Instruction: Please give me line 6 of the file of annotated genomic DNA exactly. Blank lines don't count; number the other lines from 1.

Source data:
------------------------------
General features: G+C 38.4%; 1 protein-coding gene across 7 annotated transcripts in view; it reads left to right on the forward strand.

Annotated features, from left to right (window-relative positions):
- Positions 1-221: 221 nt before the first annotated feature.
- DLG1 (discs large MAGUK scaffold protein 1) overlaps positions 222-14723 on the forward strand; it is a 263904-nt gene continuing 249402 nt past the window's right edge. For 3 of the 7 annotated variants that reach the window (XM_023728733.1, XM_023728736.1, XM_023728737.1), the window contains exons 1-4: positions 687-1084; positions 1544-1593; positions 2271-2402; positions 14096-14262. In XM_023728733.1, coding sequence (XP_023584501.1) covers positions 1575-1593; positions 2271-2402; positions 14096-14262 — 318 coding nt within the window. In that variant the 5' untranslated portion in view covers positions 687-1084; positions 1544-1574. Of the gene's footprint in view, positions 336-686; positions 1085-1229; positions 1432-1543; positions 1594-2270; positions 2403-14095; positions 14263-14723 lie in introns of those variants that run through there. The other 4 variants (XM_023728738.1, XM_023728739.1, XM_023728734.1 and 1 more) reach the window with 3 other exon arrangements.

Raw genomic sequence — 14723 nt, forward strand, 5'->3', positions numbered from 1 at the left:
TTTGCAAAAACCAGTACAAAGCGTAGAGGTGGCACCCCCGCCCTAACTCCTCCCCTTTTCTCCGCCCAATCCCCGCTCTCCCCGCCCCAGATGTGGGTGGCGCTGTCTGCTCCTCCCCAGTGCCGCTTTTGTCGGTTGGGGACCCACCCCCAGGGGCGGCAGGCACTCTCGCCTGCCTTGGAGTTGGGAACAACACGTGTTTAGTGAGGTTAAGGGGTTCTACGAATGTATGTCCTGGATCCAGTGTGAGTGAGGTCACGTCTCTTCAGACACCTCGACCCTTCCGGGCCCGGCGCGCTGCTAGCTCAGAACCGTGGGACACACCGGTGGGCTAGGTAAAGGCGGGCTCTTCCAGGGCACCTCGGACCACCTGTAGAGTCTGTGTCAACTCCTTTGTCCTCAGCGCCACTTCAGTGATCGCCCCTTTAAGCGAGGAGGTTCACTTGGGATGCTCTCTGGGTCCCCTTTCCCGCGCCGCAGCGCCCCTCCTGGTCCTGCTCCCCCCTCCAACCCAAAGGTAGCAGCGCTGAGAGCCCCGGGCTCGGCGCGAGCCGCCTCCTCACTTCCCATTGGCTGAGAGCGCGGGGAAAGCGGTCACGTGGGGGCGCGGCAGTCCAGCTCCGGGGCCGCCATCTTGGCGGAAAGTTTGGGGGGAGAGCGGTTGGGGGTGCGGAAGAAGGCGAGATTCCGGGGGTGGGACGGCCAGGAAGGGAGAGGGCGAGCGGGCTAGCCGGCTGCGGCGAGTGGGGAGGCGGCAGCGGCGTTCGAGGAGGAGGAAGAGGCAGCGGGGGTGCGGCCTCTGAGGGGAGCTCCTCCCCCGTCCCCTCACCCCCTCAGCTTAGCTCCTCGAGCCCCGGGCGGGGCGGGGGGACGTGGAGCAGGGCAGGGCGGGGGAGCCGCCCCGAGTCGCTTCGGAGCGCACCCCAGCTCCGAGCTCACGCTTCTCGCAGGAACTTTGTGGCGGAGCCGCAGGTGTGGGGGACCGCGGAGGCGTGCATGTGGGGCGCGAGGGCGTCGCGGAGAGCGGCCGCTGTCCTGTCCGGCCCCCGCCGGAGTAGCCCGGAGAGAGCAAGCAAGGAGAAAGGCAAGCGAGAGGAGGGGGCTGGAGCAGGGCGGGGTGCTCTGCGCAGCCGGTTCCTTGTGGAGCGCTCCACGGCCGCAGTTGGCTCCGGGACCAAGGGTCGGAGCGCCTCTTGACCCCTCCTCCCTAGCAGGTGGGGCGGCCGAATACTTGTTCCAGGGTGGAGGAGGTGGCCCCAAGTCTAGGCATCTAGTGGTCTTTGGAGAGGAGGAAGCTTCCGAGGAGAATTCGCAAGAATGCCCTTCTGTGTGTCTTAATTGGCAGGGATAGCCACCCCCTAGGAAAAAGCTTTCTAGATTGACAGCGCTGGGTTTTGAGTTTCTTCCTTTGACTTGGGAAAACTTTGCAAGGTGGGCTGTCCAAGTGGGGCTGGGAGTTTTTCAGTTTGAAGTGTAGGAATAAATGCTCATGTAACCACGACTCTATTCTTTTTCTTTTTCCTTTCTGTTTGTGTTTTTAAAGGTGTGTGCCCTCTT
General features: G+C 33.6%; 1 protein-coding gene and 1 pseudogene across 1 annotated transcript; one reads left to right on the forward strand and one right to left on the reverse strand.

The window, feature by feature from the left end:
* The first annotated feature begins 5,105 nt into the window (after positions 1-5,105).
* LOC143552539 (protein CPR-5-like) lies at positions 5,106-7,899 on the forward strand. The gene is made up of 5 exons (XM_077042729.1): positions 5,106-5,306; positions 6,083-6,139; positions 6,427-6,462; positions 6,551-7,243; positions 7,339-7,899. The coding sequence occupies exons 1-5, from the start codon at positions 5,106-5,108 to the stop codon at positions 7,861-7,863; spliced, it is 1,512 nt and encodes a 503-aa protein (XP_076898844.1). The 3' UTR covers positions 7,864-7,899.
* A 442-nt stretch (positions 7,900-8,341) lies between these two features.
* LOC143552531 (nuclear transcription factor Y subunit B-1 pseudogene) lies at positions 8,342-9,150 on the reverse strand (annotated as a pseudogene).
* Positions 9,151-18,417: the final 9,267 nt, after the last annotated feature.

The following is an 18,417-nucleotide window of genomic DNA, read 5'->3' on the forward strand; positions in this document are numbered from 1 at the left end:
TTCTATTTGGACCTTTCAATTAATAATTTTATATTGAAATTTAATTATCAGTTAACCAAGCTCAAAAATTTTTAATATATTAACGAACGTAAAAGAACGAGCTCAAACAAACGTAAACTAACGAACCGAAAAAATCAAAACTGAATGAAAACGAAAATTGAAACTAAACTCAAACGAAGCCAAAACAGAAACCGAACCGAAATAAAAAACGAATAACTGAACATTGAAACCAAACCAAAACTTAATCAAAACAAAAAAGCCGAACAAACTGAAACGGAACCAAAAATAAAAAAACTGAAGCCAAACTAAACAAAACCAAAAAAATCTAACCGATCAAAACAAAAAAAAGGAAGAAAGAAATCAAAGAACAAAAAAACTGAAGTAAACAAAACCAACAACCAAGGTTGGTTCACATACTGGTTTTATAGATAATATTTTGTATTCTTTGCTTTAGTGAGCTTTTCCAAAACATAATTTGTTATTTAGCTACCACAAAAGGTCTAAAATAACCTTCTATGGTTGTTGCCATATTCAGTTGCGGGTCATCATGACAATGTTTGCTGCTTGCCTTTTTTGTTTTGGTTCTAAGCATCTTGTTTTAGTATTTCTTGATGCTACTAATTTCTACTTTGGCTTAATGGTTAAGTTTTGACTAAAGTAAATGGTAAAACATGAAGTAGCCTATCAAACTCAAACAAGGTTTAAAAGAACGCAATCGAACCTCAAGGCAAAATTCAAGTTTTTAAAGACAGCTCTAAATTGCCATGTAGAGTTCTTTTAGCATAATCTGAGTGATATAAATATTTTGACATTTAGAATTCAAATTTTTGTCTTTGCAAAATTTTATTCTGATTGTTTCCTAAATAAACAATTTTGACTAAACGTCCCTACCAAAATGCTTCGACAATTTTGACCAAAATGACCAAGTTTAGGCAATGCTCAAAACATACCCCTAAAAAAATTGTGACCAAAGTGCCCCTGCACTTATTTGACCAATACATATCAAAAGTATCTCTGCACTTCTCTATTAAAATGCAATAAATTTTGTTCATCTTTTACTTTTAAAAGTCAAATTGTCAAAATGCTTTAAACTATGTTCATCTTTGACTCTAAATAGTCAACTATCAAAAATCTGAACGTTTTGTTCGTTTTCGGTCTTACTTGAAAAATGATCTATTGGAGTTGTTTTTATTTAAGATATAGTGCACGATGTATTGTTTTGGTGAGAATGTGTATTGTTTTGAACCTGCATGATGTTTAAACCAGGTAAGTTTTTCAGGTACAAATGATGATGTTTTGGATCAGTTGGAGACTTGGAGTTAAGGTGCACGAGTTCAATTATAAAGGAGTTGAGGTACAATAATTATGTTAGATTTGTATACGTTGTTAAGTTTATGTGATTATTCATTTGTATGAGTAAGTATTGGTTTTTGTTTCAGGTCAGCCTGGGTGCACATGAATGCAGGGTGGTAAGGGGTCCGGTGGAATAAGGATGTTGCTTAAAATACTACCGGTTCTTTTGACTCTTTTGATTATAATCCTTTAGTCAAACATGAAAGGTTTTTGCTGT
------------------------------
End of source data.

TTTGCAAAAACCAGTACAAAGCGTAGAGGTGGCACCCCCGCCCTAACTCCTCCCCTTTTCTCCGCCCAATCCCCGCTCTCCCCGCCCCAGATGTGGGTGGCGCTGTCTGCTCCTCCCCAGTGCCGCTTTTGTCGGTTGGGGACCCACCCCCAGGGGCGGCAGGCACTCTCGCCTGCCTTGGAGTTGGGAACAACACGTGTTTAGTGAGGTTAAGGGGTTCTACGAATGTATGTCCTGGATCCAGTGTGAGTGAGGTCACGTCTCTTCAGACACCTCGACCCTTCCGGGCCCGGCGCGCTGCTAGCTCAGAACCGTGGGACACACCGGTGGGCTAGGTAAAGGCGGGCTCTTCCAGGGCACCTCGGACCACCTGTAGAGTCTGTGTCAACTCCTTTGTCCTCAGCGCCACTTCAGTGATCGCCCCTTTAAGCGAGGAGGTTCACTTGGGATGCTCTCTGGGTCCCCTTTCCCGCGCCGCAGCGCCCCTCCTGGTCCTGCTCCCCCCTCCAACCCAAAGGTAGCAGCGCTGAGAGCCCCGGGCTCGGCGCGAGCCGCCTCCTCACTTCCCATTGGCTGAGAGCGCGGGGAAAGCGGTCACGTGGGGGCGCGGCAGTCCAGCTCCGGGGCCGCCATCTTGGCGGAAAGTTTGGGGGGAGAGCGGTTGGGGGTGCGGAAGAAGGCGAGATTCCGGGGGTGGGACGGCCAGGAAGGGAGAGGGCGAGCGGGCTAGCCGGCTGCGGCGAGTGGGGAGGCGGCAGCGGCGTTCGAGGAGGAGGAAGAGGCAGCGGGGGTGCGGCCTCTGAGGGGAGCTCCTCCCCCGTCCCCTCACCCCCTCAGCTTAGCTCCTCGAGCCCCGGGCGGGGCGGGGGGACGTGGAGCAGGGCAGGGCGGGGGAGCCGCCCCGAGTCGCTTCGGAGCGCACCCCAGCTCCGAGCTCACGCTTCTCGCAGGAACTTTGTGGCGGAGCCGCAGGTGTGGGGGACCGCGGAGGCGTGCATGTGGGGCGCGAGGGCGTCGCGGAGAGCGGCCGCTGTCCTGTCCGGCCCCCGCCGGAGTAGCCCGGAGAGAGCAAGCAAGGAGAAAGGCAAGCGAGAGGAGGGGGCTGGAGCAGGGCGGGGTGCTCTGCGCAGCCGGTTCCTTGTGGAGCGCTCCACGGCCGCAGTTGGCTCCGGGACCAAGGGTCGGAGCGCCTCTTGACCCCTCCTCCCTAGCAGGTGGGGCGGCCGAATACTTGTTCCAGGGTGGAGGAGGTGGCCCCAAGTCTAGGCATCTAGTGGTCTTTGGAGAGGAGGAAGCTTCCGAGGAGAATTCGCAAGAATGCCCTTCTGTGTGTCTTAATTGGCAGGGATAGCCACCCCCTAGGAAAAAGCTTTCTAGATTGACAGCGCTGGGTTTTGAGTTTCTTCCTTTGACTTGGGAAAACTTTGCAAGGTGGGCTGTCCAAGTGGGGCTGGGAGTTTTTCAGTTTGAAGTGTAGGAATAAATGCTCATGTAACCACGACTCTATTCTTTTTCTTTTTCCTTTCTGTTTGTGTTTTTAAAGGTGTGTGCCCTCTT